Choices

CHOICES…. In just the last 15 days, the Washington Post editorial board has run three separate editorials on D.C.’s private school voucher system, each urging Congress to keep the program going indefinitely. The Post, which has been pro-voucher for years, hasn’t run three editorials in 15 days on any other subject recently, underscoring how seriously the paper’s editorial board takes the issue.

The problem, of course, is that the pieces aren’t persuasive, and haven’t changed any minds on the Hill. Today’s piece repeats one of the right’s favorite canards.

A new survey shows that 38 percent of members of Congress have sent their children to private school. About 20 percent themselves attended private school, nearly twice the rate of the general public. Nothing wrong with those numbers; no one should be faulted for personal decisions made in the best interests of loved ones. Wouldn’t it be nice, though, if Congress extended similar consideration to low-income D.C. parents desperate to keep their sons and daughters in good schools? […]

The gap between what Congress practices and what it preaches was best illustrated by the Heritage Foundation’s analysis of a recent vote to preserve the program. The measure was defeated by the Senate 58 to 39; it would have passed if senators who exercised school choice for their own children had voted in favor. Alas, the survey doesn’t name names, save for singling out Sen. Richard J. Durbin (D-Ill.), architect of the language that threatens the program, for sending his children to private school and attending private school himself.

Republican lawmakers, who tend to love vouchers because they hate teachers unions and prefer the idea of privatizing education, made the exact same argument during a debate a couple of weeks ago. It was unpersuasive then, too.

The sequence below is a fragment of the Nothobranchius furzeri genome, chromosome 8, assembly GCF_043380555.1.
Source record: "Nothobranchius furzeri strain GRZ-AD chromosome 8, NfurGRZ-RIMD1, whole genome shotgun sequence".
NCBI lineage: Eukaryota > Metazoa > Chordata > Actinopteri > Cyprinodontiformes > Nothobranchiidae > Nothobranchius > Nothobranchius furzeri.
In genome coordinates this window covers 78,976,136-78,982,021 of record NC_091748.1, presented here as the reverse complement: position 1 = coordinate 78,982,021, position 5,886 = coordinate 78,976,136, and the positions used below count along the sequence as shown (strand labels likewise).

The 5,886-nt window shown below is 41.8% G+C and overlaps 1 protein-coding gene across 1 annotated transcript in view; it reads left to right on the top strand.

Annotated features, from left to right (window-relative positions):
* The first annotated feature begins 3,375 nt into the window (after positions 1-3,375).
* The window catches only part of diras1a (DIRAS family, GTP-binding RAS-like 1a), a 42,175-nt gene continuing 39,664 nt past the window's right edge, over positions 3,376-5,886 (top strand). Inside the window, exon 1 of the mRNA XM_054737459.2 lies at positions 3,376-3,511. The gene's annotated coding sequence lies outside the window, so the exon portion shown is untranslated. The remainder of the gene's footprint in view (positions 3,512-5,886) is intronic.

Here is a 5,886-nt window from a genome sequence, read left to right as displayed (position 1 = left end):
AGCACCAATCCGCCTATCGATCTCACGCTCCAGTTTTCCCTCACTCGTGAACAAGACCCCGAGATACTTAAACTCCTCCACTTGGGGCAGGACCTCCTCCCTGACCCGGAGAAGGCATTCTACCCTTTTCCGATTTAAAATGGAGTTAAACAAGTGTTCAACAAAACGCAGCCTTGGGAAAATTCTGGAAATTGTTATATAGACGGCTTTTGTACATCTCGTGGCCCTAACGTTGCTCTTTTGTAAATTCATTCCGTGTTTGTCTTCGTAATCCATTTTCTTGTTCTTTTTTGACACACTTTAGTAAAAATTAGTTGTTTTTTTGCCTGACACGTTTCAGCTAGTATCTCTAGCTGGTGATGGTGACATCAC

Try an experiment: look at the Post‘s editorial, and replace “schools” with “homes.” Members of Congress choose to buy or rent nice homes for themselves and their families. Nothing wrong with that. Wouldn’t it be nice, though, if lawmakers also used tax dollars to let low-income D.C. parents also buy nice homes, too?

Or replace “schools” with “cars.” Members of Congress drive nice cars. Wouldn’t it also be nice if lawmakers also used tax dollars to let low-income D.C. parents buy nice cars, too?

Or replace “schools” with “healthcare.” Or “healthy food.” Or “political influence.” Are members of Congress hypocrites unless they use the federal treasury to empower all D.C. families to have the identical life options they currently enjoy?

Some members of Congress, including Dick Durbin, singled out by the Post and the Heritage Foundation, support the public school system while choosing to also pay private school tuition for religious reasons. Durbin’s not asking for taxpayers to subsidize his family’s decision. The Post editorial board insists we should.

Repetition doesn’t make the pitch any more convincing.

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